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Bankruptcy - Should you go it alone?

No matter how confident you are, there are still some things better left to experts. For example, a do-it-yourself bankruptcy makes about as much sense as a do-it-yourself appendectomy. It's potentially about as painful as well. The problem is, of course, that the laws are evolving and changing. And you might end up losing what could have been saved.

No matter how prepared you are, you are still an innocent pulling up to the poker table with pros. For example, in a Chapter 7 case, it's the bankruptcy trustee's job to find assets, and the more he/she finds, the more commission he/she makes when those assets are distributed. These people are not your friends.

Then there is the whole issue of whether you can even declare bankruptcy. The "means test" looks at your income for the six months before you declare, and if your means change in the following month or so - a new job, an inheritance, the sale of some property - that might alter everything. Suddenly, what you thought was exempt isn't. And make no mistake, anything can make you more vulnerable to your creditors.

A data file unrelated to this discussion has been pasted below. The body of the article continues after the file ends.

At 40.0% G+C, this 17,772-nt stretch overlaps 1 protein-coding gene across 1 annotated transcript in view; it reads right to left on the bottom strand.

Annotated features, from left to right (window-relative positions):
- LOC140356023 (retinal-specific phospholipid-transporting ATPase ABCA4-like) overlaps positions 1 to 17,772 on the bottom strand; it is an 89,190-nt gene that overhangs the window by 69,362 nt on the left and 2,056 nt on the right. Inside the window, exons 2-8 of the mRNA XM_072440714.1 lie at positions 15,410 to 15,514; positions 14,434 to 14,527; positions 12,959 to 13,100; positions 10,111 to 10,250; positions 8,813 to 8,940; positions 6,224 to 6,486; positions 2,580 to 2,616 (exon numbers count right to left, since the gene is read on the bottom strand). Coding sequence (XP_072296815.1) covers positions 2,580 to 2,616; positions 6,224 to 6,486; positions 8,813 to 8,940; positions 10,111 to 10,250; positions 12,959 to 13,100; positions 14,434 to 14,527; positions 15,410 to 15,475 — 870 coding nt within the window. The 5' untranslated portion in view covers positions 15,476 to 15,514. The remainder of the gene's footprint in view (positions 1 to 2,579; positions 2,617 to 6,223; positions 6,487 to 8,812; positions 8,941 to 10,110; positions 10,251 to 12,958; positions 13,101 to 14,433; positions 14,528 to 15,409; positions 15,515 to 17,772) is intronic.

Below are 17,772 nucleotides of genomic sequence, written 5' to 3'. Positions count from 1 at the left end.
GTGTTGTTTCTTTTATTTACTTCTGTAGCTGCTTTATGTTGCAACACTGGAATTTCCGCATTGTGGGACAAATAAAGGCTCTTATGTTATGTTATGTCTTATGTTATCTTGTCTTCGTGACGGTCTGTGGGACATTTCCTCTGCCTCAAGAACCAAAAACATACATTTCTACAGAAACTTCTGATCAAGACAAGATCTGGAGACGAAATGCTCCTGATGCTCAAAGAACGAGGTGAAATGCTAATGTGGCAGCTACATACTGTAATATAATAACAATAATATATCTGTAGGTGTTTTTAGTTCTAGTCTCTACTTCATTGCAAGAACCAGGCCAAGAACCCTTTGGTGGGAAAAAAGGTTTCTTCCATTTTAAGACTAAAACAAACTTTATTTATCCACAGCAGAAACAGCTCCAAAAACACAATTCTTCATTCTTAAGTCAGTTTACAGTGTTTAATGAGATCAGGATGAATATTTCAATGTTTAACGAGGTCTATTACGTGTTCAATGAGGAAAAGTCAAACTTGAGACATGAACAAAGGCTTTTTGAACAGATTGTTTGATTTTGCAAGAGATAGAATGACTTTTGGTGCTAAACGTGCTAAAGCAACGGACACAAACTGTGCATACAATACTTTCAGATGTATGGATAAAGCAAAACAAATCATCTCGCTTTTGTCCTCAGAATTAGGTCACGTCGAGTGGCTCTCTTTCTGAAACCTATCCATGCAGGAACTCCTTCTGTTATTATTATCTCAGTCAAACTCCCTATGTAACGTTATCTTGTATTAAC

At The Drake Firm, we might suggest reasons to put a bankruptcy on hold for a while, but we always work with the client to make any revisions necessary in the information before we proceed. As we have said, declaring bankruptcy sends you into dangerous territory. It's better if you go armed with good legal advice.